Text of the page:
The defendant also includes the affidavit of Verita Jones, an executive assistant at Roswell Park. Ms. Jones states that on September 27, 2018, a certified letter, return receipt requested was mailed to the decedent, which was received and signed for by movant on October 2, 2018, one day prior to his wife's death (Affidavit of Verita Jones, Exhibits A and B). In summary, the letter advised that based upon Roswell Park's ongoing investigation it was suspected that between February and June 2018 one of its employees diverted injectable narcotics from its inpatient units and replaced some of the medication in the syringes with water and then put them back for patient use. This, Roswell Park stated caused some of the narcotics to become contaminated with a waterborne bacteria called Sphingomonas which was believed to have contributed to bloodstream infections in at least six patients. The letter further advised that "[s]ince you received IV narcotics at Roswell at some point between February and June, we are reaching out to notify you of a potential risk of exposure to Sphingomonas" and that if you had experienced certain symptoms to contact your physician at Roswell Park (Affidavit of Verita Jones, Exhibit A). In his reply affidavit, movant admits that he received, read and signed for this letter but alleges that he did not understand whether the letter was specific to his wife as it did not identify her as having been specifically involved (Reply Affidavit of Movant at paragraphs 3 through 6).
The Court agrees with the defendant that the application of CPLR 214-c (3) requires the accrual of this claim to commence at the time that the physical condition was discovered, i.e., when the infection was treated during her hospitalization and up until the date of her death, October 3, 2018. Whether the movant understood the content of the letter of September 27, 2018 or whether it affected his wife has no impact upon this determination. The movant seeks to apply the date that he later discovered the potential cause of his wife's infection, however, CPLR 214-c (3) makes no mention and does not encompass claims based upon the discovery of the cause of the injury.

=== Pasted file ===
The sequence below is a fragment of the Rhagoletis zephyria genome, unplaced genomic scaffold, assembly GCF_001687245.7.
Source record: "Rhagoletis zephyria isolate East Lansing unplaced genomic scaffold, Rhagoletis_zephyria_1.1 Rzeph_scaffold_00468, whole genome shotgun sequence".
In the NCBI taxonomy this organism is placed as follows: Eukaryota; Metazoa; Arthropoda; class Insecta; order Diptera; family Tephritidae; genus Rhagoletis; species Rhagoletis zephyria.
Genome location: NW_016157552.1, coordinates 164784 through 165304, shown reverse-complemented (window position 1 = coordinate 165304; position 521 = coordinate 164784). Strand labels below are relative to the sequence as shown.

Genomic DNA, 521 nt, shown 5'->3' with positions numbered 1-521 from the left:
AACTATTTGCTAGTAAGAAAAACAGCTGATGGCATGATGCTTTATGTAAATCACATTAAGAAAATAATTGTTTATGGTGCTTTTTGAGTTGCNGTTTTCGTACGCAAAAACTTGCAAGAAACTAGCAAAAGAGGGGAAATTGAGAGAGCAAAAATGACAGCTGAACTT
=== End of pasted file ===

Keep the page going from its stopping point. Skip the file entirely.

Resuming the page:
For claims alleging that the accrual date should be measured from the time of the discovery of the cause of the injury, CPLR 214-c (4) provides in relevant part that the injured party is also required to allege and prove that technical, scientific or medical knowledge and information sufficient to ascertain the cause of the decedent's injury had not been discovered, identified or determined prior to the expiration of the period within which the action or claim would have been authorized, i.e., one year and ninety days in the present claim. Movant makes no showing pursuant to CPLR 214-c (4) and has presented no proof that scientific or medical knowledge and information prevented a diagnosis of a waterborne bacterial infection to a date beyond movant's hospitalization in June of 2018. In fact, the Roswell Park letter of September 27, 2018 clearly demonstrates that they had connected the criminal activities of Kelsey Mulvey as causing six patients to date contracting a waterborne bacterial infection. Furthermore, movant's contention that the accrual date of this claim should be extended until the time when he was able to ascertain the cause of the injury is not supported in case law (see Giordano, supra at 601).